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CHI Celebrates 10th Anniversary

Hays Daily News
February 6, 2012

In the beginning, Zava Hanson just wanted to get her husband as excited about exercise as she was. Seeing as how husband Bob already worked at Hays Medical Center, Zava decided the Center for Health Improvement would be a good way to get him involved. And for nearly 10 years, the Hansons have been loyal members, staying in shape for their hiking and skiing hobbies.

"We don't want to go gracefully into old age," said Zava, 61. "So we have some hobbies that require good physical condition."

The Hansons are two of approximately 300 members who got started with the Center for Health Improvement shortly after it opened in February 2002 and have stayed with it. In its 10 years, the center has evolved, most recently becoming accredited by the Medical Fitness Association, and has seen more than 10,500 people enroll as members, according to CHI statistics.

Operated by HaysMed, the Center for Health Improvement includes a gymnasium, weight facility, pool and specialty clinics aimed at patient wellness.

All the center has done for HaysMed patients and the community will be celebrated this month, first with an open house Thursday, then by special presentations Feb. 13 and 21.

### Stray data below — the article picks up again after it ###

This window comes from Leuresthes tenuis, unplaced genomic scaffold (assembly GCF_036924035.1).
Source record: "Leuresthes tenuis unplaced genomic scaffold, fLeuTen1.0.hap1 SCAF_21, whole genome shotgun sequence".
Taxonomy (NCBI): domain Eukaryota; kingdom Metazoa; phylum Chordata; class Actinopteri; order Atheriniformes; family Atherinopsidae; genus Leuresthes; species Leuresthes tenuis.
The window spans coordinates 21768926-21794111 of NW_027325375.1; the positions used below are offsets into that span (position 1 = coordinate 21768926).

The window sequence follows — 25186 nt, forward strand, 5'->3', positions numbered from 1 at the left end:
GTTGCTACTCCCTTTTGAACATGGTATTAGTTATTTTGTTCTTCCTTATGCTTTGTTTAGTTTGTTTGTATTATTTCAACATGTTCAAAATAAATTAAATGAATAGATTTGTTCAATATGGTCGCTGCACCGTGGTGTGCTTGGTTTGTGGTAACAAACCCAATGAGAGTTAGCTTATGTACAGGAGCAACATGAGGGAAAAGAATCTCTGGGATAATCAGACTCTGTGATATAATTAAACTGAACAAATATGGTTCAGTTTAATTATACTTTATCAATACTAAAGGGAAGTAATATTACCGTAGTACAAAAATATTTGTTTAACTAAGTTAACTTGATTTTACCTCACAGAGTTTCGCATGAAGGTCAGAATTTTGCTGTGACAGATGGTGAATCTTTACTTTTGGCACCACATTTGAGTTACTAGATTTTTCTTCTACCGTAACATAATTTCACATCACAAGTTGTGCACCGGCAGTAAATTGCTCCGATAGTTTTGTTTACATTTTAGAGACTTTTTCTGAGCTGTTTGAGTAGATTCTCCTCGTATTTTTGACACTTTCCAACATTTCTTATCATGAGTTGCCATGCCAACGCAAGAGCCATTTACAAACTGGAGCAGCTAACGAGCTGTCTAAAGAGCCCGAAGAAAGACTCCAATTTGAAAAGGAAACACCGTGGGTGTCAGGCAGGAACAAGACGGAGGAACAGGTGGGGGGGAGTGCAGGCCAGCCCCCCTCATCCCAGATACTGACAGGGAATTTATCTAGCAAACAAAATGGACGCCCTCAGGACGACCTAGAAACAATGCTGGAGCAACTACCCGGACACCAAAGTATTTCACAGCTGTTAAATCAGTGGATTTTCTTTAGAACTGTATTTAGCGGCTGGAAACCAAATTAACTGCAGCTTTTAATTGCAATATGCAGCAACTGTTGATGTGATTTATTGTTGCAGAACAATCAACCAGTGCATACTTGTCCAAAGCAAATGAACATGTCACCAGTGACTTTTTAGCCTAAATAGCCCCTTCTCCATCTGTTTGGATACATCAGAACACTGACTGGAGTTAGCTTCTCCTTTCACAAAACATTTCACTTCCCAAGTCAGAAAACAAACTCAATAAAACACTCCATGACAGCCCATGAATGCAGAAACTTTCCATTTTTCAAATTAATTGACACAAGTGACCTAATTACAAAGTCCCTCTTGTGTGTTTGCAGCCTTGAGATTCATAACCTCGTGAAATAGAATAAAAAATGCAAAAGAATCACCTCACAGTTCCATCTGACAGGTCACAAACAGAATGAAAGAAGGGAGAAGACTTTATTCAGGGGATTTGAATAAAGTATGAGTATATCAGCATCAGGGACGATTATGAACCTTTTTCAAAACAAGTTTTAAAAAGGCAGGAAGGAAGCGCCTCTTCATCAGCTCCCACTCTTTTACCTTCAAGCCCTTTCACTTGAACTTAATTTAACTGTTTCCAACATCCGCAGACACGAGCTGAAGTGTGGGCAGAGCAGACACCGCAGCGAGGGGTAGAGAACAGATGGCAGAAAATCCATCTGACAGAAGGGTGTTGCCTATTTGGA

"Everything has grown," said Stephanie Schaffer, fitness director at the center who has been there since it opened. "Our whole goal is to take care of the whole body."

Mary Frances Dreiling, rural Hays, has been taking care of herself for the past nine years at the center. She had used Fort Hays State University's pool for some time, but after a knee surgery, she decided to give the center a try.

"I got addicted, and I've been staying there ever since," the 91-year-old said.

Even though her knees have slowed her down, she's still able to do a variety of activities at the pool and in the gym.

"There's something for you to go to when you need it," Dreiling said.

Schaffer said the socialization aspect the center provides is part of the reason so many individuals continue to use the center.

"It's a spot that sometimes we overlook, but for many members, it's a way to come and socialize," Schaffer said. "They're exercising and having fun making friends, which is an important part of wellness."

Along with helping with wellness in the community, the Center for Health Improvement also includes numerous specialty clinics, including cardiac and pulmonary rehabilitation.

Clinical coordinator Amy Choitz said the clinic provides outpatient therapy for those who have suffered heart attacks, had bypass surgeries, stents or other heart issues, as well as who suffer from Chronic Obstructive Pulmonary Disease, restrictive lung disease or other ailments.

"We work to get them up to an ideal level of exercise safely," Choitz said.

The rehab unit was operating at HaysMed before the center came along; however, the addition of the center has helped to continue individuals' rehab even after physician-required sessions are finished.

"Our biggest goal is that the person continues with positive lifestyle changes," Choitz said.

And that could be said for the entire center, whose mission is "to help people get well sooner and stay well longer."